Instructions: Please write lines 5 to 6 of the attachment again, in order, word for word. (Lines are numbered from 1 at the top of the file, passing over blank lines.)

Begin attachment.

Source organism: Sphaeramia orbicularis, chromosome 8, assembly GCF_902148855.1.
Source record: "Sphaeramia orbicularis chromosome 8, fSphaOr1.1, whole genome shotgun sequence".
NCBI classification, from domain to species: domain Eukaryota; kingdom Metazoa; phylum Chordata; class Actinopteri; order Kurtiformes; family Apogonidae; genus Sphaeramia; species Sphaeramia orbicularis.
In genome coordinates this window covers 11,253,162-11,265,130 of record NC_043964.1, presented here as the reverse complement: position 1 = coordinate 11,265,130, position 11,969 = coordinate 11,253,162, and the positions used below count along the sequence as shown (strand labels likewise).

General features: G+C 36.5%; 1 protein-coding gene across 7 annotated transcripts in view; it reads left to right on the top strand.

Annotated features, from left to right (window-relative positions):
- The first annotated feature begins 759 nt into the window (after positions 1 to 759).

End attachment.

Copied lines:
General features: G+C 36.5%; 1 protein-coding gene across 7 annotated transcripts in view; it reads left to right on the top strand.

Annotated features, from left to right (window-relative positions):